Finding that idyllic unspoiled corner of the UK coast is a goal for many of us. The dream? The chance to lie on a secluded beach, bathed in sunshine – alone.

For some of us, the peace and quiet of the quieter parts of the coast is what we’re really looking for when we head to the beach – away from the crowds and the relentless noise of thousands of people enjoying themselves.

It’s not that those in search of quiet begrudge people their fun but the sound of waves crashing against the shore is what’s craved rather than the screams and shouts of those overcome with excitement.

Some people’s idea of the ‘perfect beach day’ is to find a secluded, remote coastal spot but, while the lack of crowds can be a big draw, the cost of that is a lack of access to help if needed.

So … secret beaches, rock pools and miles of sand as far as the eye can see, with not a multi-coloured umbrella in sight. No awkward tripping around the carpet of towels or apologising for standing on a sandcastle.

Just you, the sand and the waves. The pictures of white sand and blue sparkling sea that summer supplements are filled with as they reveal the Top Ten Best Hidden Beaches in the UK… Idyllic right?

Well, yes, up to a point they are. And like you, we love the coastline around the UK and we want everyone to see it and share it.

Piers and jetties can also be dangerous places, often with strong currents and hidden dangers to catch you out beneath the surface, there are hidden dangers all over our coasts            Credit: HM Coastguard Fleetwood

But we want you to make memories to last a lifetime, not a day you’d rather forget. And while these incredible beaches might look like hidden gems, they also have hidden dangers. We don’t want to stop anyone from having a great day out at a quieter beach but the word ‘remote’ has its downsides as well as its benefits.

Remote means it may not be lifeguarded. Remote means you may not get a phone signal. Remote means just that – remote. The downside of being alone means there is no one to help if something goes wrong.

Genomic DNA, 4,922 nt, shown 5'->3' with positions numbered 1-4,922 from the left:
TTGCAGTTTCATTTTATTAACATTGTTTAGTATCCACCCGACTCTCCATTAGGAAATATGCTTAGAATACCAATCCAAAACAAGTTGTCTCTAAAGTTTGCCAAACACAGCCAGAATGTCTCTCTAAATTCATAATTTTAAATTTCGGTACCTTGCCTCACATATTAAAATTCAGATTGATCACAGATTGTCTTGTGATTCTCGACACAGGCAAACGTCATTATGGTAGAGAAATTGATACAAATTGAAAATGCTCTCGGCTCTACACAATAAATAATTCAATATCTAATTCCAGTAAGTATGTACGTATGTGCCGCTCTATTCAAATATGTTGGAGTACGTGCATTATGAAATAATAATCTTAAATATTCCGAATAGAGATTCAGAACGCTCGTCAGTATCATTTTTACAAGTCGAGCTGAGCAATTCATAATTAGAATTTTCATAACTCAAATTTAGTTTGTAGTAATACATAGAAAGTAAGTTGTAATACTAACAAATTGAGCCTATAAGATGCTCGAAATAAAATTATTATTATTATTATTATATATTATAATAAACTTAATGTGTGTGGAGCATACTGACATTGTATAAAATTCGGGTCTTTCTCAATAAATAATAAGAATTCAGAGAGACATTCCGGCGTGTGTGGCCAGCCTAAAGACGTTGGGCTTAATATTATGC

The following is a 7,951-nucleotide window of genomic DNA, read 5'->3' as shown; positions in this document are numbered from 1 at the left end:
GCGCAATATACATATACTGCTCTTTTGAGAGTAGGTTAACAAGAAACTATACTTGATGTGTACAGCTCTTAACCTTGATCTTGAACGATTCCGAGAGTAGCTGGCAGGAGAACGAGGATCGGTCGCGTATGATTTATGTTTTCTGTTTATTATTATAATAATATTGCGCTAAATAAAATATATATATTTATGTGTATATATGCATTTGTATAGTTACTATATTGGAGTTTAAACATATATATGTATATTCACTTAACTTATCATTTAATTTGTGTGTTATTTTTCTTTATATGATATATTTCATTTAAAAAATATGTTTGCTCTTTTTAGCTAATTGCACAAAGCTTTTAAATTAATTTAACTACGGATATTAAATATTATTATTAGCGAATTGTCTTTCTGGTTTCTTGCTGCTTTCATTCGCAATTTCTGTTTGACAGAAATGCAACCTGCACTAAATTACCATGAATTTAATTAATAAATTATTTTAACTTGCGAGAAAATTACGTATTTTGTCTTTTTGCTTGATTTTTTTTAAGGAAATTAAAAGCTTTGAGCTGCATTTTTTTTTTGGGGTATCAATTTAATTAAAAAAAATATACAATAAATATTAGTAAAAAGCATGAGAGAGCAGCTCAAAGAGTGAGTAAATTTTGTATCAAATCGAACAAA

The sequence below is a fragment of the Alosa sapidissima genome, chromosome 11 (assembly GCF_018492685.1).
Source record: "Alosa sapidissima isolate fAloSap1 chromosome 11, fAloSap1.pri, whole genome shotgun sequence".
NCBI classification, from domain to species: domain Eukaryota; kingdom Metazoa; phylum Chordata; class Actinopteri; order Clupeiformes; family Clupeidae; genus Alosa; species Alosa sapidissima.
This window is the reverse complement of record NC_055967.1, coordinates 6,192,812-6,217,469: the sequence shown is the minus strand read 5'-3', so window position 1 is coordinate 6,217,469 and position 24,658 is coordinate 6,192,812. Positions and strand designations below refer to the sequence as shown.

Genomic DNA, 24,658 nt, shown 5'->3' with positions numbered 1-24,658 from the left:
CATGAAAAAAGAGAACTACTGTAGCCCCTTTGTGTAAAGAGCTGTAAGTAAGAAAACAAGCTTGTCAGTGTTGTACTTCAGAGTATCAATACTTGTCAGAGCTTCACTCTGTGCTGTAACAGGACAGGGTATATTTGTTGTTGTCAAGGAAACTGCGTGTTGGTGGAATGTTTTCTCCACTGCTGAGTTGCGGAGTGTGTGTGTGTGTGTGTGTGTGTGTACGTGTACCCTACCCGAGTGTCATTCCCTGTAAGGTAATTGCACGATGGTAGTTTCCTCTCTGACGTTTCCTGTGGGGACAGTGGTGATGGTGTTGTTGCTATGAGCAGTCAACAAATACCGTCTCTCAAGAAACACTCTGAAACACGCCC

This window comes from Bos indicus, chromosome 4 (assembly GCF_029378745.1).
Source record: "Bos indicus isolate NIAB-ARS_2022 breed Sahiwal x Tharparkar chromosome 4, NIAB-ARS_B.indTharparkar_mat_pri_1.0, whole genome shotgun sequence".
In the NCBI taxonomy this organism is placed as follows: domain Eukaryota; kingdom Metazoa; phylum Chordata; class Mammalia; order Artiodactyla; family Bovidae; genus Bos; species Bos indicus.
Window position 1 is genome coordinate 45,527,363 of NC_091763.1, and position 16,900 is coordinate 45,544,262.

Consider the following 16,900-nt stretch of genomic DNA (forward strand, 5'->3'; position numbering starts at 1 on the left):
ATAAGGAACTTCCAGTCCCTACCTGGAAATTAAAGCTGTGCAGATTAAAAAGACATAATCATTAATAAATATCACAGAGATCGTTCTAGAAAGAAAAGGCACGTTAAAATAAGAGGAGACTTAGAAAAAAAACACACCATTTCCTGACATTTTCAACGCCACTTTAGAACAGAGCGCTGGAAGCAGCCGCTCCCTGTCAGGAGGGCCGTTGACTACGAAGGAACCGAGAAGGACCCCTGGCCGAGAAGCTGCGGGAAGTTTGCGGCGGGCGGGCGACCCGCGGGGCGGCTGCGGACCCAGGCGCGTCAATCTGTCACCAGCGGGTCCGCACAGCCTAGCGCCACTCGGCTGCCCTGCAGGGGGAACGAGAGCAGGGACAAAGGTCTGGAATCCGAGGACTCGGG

We don’t want to be the killjoys but equally we’d really like you to think carefully about where you spend your beach days. How will you make a phone call if you get into trouble? Is going into the sea where you don’t know the currents or the conditions worth the risk with no lifeguards in sight?

Camber sands – stormy weather on its way!

This Maritime Safety Week, it is worth highlighting these dangers to ensure that you can take the necessary safety precautions and return home safely from your day at the beach.

Nobody sets out to get into trouble. Nobody sets out with the plan of needing the Coastguard to come to their rescue. Nobody thinks it will happen to them.

But it usually happens to somebody and that somebody could be you.

So, if you decide that a remote location really is for you, please take note of the following safety advice:

  • Make sure that you check weather and tides before you set out.
  • Be aware of the threat of rip currents.
  • Wear appropriate clothing and footwear.
  • Do not engage in cliff jumping.
  • Tell someone where you are going and when you are likely to be back.
  • Get your hands on a Personal Locator Beacon, to be able to raise the alarm with emergency services if something goes wrong. Remember, you may not have good phone signal.
  • Cliff safety is important. Stay well back from cliff edges, which can be unstable and likely to crumble. Similarly, remain well back from the base of cliffs, to avoid being hit by falling debris.
  • Finally, if you are able, dial 999 and ask for the Coastguard.

By Ed

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